Given the enormous amount of revenue that the government will collect on recreational-use cannabis, and the lack of public support for taxing medical use, eliminating the tax on medical cannabis should be a priority.

Have robust public safety conversations

This is probably the most important and urgent point of all.

Research commissioned by Business of Cannabis in partnership with Nanos Research earlier this year showed that Canadians are looking for the industry to do far more than it currently is to educate the public on safe cannabis use. Only 17 percent of Canadians agree, and another 25 percent somewhat agree, that the industry is taking sufficient steps to ensure safe and responsible use. This situation has to change, and there is much work to be done.

From explaining Canada’s world-class safety and tracking system that ensures quality control, to addressing concerns about the effects of cannabis on the developing brain, to dealing with worries about driving and cannabis use, a series of multistrand, multistakeholder conversations should be undertaken.

An article on McLellan’s speech to the World Cannabis Congress reports that she pointed out that most Canadians  “don’t use cannabis either recreationally or medicinally, and generally haven’t been paying close attention like those with a stake in legalization. So if the general public doesn’t understand what’s going with the laws, and something horrible happens in their community that they attribute to cannabis — such as a driver who is high and hits someone — the climate of acceptance could switch fast. ‘You are asking people to change their mindset. Don’t be dismissive, because you need those people to understand why this is happening, what to expect, and that we are all responsible actors. If not, they are the ones who have the political power.’”

It’s time for all actors invested in the success of this bold economic, social, health and cultural evolution to help drive forward these conversations and education campaigns, and to engage with as many Canadians as possible, as soon as possible.

To read more visit: http://policyoptions.irpp.org/magazines/july-2018/four-issues-to-be-resolved-in-cannabis-legalization/

Snoop Dogg invests $10 million in British weed company with Patrick Stewart

Oxford Cannabinoid Technologies invests in research in pain and inflammation therapies, cancer treatments, and remedies for gastrointestinal diseases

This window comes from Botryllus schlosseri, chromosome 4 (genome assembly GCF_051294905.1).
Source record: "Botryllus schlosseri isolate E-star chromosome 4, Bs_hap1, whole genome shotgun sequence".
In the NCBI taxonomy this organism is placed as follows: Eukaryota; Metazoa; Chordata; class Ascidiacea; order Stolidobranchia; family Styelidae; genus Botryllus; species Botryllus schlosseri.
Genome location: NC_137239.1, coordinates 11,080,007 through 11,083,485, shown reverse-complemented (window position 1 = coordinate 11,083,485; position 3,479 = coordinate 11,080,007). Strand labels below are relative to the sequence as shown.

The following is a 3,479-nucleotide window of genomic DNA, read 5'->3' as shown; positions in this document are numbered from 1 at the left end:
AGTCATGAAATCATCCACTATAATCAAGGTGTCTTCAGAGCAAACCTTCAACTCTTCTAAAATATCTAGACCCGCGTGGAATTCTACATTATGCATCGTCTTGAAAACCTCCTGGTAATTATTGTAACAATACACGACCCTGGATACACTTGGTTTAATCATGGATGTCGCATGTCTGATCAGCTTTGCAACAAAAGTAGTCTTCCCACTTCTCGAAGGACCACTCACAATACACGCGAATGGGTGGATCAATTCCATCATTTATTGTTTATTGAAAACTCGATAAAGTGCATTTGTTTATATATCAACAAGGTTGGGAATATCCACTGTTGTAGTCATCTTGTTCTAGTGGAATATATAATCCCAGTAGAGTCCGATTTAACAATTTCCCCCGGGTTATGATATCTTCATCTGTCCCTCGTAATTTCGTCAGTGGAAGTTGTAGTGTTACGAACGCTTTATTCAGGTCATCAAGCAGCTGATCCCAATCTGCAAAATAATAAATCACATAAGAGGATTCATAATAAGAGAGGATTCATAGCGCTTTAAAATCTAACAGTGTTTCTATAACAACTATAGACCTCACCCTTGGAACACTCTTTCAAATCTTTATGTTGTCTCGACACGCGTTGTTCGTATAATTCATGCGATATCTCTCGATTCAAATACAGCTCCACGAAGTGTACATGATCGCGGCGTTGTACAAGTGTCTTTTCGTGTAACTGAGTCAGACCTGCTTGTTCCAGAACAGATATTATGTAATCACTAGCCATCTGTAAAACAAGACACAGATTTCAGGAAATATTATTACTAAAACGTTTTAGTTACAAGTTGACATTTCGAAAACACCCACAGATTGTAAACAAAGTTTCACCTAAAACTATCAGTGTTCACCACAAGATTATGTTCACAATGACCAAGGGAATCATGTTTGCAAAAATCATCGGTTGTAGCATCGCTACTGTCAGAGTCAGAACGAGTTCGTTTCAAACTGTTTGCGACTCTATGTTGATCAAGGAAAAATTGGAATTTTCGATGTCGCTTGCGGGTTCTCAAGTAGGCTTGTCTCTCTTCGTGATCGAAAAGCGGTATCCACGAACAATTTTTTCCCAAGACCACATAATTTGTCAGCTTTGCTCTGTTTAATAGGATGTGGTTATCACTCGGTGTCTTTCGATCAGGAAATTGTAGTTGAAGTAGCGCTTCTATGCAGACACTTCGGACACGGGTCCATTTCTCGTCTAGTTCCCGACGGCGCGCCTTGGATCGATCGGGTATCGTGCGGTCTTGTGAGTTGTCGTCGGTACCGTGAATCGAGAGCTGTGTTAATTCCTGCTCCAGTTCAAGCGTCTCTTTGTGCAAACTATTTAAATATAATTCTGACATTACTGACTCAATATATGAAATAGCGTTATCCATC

Snoop Dogg has made a $10 million investment in a new medical cannabis research firm in the UK, through his venture capital firm Casa Verde.

It’s one of the largest investments into Oxford Cannabinoid Technologies, which has been seeking out funding for a research partnership and laboratory in Europe, Green Rush Daily reports.

Casa Verde Capital focuses on the “ancillary” cannabis industry, outside of the actual distribution of the plant, including health and wellness companies, financial services, media, agtech, and laboratory technology.

Its investment in OCT will support the company’s research in pain and inflammation therapies, cancer treatments, and remedies for gastrointestinal diseases.

Sir Patrick Stewart has also become a patron for the company, adding in a statement (via Metro): “I am proud to become a patron of OCT. It’s wonderful that OCT have got together the funding that means that Britain will lead the way in what is, in my view, one of the world’s most exciting fields of medical research. The possibilities seem to me to be virtually limitless.”

The actor has spoken in the past about using medical marijuana in the treatment of severe arthritis, advocating for UK-based research on cannabis-based medicines.

He will serve on OCT’s Advisory Board, with further appointments set to be announced.

To read more visit: https://www.independent.co.uk/arts-entertainment/music/news/snoop-dogg-uk-weed-company-investment-patrick-stewart-patron-oxford-cannabinoid-technologies-a8428271.html

Russia Not Happy With Canada For Legalizing Recreational Marijuana

Russia claims legalizing recreational marijuana in Canada would be a breach of international laws.

The legalization of cannabis in Canada is something many people around the world have been eagerly anticipating. Russian officials, on the other hand, don’t like it one bit. In fact, Moscow warns that legalizing marijuana would be a breach of “international legal obligations” voted for by Canadian delegates. But is Canada really violating international treaties?

Cannabis In Russia

Russia is one of the only G7 countries to amplify cannabis prohibition over the last two decades. In 2006, the country updated the amount of cannabis one could possess before they can be charged with a crime.

Before the change, 20 grams of cannabis or 5 grams of hash fell within the criminal threshold. In a step backward, the numbers changed to 6 grams of cannabis and 2 grams of hash, further restricting the possession of marijuana.